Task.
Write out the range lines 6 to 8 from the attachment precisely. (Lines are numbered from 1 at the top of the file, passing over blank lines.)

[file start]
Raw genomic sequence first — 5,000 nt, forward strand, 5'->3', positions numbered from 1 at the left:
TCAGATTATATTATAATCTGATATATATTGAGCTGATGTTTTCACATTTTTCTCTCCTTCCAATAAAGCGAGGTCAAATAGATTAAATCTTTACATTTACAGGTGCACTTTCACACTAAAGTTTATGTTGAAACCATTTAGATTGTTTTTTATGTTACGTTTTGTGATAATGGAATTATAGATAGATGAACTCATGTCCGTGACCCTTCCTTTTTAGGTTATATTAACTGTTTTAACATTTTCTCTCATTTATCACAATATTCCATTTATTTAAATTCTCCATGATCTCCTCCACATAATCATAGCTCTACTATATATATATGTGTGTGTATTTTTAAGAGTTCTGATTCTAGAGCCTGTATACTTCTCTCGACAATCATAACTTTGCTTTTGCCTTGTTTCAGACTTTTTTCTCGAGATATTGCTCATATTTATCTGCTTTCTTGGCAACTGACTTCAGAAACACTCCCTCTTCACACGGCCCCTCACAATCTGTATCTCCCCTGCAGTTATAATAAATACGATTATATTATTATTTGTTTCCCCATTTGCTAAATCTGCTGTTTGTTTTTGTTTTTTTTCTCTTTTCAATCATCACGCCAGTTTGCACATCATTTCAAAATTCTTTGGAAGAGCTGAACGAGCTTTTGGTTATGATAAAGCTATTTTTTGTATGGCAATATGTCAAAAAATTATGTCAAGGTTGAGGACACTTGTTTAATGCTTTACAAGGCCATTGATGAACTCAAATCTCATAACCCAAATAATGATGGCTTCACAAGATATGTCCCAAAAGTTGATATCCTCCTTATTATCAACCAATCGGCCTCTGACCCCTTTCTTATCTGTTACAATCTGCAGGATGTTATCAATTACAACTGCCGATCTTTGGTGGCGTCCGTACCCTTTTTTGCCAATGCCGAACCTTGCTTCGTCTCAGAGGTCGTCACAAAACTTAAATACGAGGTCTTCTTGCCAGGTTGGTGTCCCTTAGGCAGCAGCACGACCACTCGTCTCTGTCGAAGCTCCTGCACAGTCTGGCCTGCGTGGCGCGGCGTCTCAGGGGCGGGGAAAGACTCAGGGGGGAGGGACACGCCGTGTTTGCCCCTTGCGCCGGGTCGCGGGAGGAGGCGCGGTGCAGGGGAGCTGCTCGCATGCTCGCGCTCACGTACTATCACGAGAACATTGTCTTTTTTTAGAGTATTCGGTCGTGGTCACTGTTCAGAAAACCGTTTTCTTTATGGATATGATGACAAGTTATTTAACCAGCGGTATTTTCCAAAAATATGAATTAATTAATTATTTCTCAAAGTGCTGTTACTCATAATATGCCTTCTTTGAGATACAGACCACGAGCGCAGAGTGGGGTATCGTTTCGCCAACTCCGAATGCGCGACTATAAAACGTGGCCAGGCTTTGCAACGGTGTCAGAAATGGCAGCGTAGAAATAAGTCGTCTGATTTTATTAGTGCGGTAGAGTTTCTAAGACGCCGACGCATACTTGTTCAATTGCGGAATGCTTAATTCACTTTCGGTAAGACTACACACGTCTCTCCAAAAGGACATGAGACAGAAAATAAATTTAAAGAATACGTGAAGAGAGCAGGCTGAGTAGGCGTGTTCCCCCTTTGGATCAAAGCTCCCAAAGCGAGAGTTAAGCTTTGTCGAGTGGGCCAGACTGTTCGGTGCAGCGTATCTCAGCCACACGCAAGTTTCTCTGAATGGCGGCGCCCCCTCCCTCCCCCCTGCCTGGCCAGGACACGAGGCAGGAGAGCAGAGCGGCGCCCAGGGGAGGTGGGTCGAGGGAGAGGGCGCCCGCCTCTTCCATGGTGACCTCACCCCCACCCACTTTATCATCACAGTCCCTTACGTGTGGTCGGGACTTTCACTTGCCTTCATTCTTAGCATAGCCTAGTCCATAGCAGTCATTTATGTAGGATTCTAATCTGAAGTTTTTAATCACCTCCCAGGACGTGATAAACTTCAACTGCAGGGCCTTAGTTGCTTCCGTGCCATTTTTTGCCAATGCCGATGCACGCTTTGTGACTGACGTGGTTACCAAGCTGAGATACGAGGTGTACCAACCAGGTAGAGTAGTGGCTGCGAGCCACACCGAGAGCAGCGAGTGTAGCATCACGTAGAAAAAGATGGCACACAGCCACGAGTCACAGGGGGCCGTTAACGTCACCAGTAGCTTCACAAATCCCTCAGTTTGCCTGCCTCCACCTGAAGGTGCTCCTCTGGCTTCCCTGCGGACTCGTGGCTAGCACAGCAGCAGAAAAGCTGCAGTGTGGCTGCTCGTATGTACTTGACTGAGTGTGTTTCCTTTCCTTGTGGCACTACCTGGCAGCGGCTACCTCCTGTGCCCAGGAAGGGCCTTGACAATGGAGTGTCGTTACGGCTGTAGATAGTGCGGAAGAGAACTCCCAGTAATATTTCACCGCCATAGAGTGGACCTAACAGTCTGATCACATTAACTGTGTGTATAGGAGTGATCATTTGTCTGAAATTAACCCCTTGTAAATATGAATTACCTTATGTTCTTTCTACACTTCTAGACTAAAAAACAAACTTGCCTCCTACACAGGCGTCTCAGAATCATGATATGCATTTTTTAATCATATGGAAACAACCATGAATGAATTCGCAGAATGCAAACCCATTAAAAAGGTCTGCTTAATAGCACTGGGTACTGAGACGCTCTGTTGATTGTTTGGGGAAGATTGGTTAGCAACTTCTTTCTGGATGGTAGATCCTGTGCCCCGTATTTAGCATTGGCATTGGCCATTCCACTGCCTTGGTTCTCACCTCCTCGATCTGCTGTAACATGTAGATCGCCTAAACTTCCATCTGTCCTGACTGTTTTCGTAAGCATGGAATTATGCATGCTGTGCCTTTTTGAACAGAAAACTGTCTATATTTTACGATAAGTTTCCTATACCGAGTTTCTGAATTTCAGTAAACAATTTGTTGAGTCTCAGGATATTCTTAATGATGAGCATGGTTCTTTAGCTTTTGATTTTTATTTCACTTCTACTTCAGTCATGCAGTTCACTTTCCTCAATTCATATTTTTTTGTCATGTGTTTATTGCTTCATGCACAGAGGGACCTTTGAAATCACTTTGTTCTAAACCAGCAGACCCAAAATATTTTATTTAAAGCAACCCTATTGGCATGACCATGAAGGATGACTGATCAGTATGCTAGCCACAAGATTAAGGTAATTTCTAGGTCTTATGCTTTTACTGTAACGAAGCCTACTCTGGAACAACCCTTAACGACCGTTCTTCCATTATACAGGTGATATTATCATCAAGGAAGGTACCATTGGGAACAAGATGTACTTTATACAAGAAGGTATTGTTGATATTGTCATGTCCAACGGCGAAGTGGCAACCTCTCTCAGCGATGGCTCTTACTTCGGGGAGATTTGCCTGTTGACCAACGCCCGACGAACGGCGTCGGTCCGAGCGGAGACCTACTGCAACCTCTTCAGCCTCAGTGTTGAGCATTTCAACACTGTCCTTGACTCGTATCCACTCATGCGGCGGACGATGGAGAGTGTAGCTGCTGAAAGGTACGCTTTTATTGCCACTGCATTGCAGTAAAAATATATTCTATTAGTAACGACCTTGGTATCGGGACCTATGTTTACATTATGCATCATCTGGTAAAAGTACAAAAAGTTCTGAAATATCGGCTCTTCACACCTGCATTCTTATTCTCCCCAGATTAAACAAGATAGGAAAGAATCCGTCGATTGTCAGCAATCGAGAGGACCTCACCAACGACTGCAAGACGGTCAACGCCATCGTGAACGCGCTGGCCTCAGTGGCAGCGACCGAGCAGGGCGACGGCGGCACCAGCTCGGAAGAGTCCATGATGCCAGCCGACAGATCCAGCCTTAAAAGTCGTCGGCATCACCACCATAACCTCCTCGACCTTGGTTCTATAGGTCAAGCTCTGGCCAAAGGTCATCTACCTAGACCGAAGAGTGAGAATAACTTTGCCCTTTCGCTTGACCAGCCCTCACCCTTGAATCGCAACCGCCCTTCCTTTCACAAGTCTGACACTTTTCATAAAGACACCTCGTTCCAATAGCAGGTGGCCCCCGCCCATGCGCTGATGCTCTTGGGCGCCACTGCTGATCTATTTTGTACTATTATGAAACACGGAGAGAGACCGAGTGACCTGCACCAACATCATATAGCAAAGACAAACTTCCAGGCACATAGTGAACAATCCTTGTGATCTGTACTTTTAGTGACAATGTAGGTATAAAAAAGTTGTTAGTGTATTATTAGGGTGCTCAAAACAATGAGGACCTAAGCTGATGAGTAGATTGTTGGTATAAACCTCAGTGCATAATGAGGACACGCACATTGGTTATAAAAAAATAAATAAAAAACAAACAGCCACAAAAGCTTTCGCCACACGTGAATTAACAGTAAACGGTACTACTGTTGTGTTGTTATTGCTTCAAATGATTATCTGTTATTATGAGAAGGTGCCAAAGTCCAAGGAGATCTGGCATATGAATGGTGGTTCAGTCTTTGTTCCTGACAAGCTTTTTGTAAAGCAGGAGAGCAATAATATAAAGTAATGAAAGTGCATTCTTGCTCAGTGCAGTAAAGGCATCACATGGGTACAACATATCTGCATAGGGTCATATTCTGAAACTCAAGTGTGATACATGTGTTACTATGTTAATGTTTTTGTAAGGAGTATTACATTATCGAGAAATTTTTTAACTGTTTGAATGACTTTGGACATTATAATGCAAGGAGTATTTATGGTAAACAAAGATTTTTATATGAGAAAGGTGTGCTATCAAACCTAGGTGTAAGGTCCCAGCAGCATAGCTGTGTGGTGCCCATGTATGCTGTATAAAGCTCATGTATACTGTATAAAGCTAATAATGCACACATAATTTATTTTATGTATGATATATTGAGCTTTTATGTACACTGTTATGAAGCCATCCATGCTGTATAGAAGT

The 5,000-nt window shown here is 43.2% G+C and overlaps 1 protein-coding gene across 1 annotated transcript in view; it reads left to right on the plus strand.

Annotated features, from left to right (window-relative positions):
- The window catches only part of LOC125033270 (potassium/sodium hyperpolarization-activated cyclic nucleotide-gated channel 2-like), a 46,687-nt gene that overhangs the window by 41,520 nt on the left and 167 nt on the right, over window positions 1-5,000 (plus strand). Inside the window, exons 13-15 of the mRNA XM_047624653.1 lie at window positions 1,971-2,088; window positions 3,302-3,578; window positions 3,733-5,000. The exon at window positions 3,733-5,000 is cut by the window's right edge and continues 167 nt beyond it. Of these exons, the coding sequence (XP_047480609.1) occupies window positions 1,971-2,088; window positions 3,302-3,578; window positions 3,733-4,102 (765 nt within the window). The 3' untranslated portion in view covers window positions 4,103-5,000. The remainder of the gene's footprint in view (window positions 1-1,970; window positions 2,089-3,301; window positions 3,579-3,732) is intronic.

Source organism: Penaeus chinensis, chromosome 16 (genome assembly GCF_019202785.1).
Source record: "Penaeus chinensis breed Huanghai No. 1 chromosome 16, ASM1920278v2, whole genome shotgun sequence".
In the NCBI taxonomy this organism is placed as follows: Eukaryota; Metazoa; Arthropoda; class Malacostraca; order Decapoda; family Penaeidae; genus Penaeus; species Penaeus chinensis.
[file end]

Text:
Source organism: Penaeus chinensis, chromosome 16 (genome assembly GCF_019202785.1).
Source record: "Penaeus chinensis breed Huanghai No. 1 chromosome 16, ASM1920278v2, whole genome shotgun sequence".
In the NCBI taxonomy this organism is placed as follows: Eukaryota; Metazoa; Arthropoda; class Malacostraca; order Decapoda; family Penaeidae; genus Penaeus; species Penaeus chinensis.